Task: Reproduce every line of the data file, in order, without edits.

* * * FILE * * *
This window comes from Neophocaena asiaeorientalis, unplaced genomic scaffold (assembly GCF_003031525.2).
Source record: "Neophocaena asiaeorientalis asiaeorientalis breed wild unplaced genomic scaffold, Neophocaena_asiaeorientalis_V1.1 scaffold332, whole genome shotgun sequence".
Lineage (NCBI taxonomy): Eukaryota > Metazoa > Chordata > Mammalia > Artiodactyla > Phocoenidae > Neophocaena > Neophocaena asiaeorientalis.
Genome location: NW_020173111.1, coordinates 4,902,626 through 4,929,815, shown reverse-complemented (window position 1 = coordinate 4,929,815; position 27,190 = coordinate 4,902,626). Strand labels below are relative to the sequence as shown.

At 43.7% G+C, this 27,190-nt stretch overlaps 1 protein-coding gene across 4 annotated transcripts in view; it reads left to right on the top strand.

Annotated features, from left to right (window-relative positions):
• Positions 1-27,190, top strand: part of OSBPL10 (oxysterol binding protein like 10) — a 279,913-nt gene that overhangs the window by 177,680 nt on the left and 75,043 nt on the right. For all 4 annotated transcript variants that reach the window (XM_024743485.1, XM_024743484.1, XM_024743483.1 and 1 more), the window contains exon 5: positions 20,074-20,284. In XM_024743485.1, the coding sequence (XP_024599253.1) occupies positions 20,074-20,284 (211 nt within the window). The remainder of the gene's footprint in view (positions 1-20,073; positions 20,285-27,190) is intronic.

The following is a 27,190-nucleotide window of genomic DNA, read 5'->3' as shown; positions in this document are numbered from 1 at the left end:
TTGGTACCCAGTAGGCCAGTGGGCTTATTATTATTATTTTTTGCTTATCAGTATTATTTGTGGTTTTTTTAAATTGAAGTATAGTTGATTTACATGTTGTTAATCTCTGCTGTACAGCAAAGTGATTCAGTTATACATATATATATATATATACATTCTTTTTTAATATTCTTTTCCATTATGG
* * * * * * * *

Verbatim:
This window comes from Neophocaena asiaeorientalis, unplaced genomic scaffold (assembly GCF_003031525.2).
Source record: "Neophocaena asiaeorientalis asiaeorientalis breed wild unplaced genomic scaffold, Neophocaena_asiaeorientalis_V1.1 scaffold332, whole genome shotgun sequence".
Lineage (NCBI taxonomy): Eukaryota > Metazoa > Chordata > Mammalia > Artiodactyla > Phocoenidae > Neophocaena > Neophocaena asiaeorientalis.
Genome location: NW_020173111.1, coordinates 4,902,626 through 4,929,815, shown reverse-complemented (window position 1 = coordinate 4,929,815; position 27,190 = coordinate 4,902,626). Strand labels below are relative to the sequence as shown.

At 43.7% G+C, this 27,190-nt stretch overlaps 1 protein-coding gene across 4 annotated transcripts in view; it reads left to right on the top strand.

Annotated features, from left to right (window-relative positions):
• Positions 1-27,190, top strand: part of OSBPL10 (oxysterol binding protein like 10) — a 279,913-nt gene that overhangs the window by 177,680 nt on the left and 75,043 nt on the right. For all 4 annotated transcript variants that reach the window (XM_024743485.1, XM_024743484.1, XM_024743483.1 and 1 more), the window contains exon 5: positions 20,074-20,284. In XM_024743485.1, the coding sequence (XP_024599253.1) occupies positions 20,074-20,284 (211 nt within the window). The remainder of the gene's footprint in view (positions 1-20,073; positions 20,285-27,190) is intronic.

The following is a 27,190-nucleotide window of genomic DNA, read 5'->3' as shown; positions in this document are numbered from 1 at the left end:
TTGGTACCCAGTAGGCCAGTGGGCTTATTATTATTATTTTTTGCTTATCAGTATTATTTGTGGTTTTTTTAAATTGAAGTATAGTTGATTTACATGTTGTTAATCTCTGCTGTACAGCAAAGTGATTCAGTTATACATATATATATATATATACATTCTTTTTTAATATTCTTTTCCATTATGG